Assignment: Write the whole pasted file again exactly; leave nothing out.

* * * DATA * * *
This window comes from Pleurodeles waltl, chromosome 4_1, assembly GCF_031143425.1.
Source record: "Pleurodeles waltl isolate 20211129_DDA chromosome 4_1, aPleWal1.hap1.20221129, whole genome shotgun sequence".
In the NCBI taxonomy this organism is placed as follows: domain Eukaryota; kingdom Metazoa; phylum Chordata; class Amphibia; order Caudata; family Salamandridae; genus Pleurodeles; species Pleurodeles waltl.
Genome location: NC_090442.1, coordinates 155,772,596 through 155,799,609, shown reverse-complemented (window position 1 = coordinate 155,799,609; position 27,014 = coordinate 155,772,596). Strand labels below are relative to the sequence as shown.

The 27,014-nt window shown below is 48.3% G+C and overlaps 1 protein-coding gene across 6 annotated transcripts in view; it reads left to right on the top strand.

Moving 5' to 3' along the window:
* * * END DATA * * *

This window comes from Pleurodeles waltl, chromosome 4_1, assembly GCF_031143425.1.
Source record: "Pleurodeles waltl isolate 20211129_DDA chromosome 4_1, aPleWal1.hap1.20221129, whole genome shotgun sequence".
In the NCBI taxonomy this organism is placed as follows: domain Eukaryota; kingdom Metazoa; phylum Chordata; class Amphibia; order Caudata; family Salamandridae; genus Pleurodeles; species Pleurodeles waltl.
Genome location: NC_090442.1, coordinates 155,772,596 through 155,799,609, shown reverse-complemented (window position 1 = coordinate 155,799,609; position 27,014 = coordinate 155,772,596). Strand labels below are relative to the sequence as shown.

The 27,014-nt window shown below is 48.3% G+C and overlaps 1 protein-coding gene across 6 annotated transcripts in view; it reads left to right on the top strand.

Moving 5' to 3' along the window: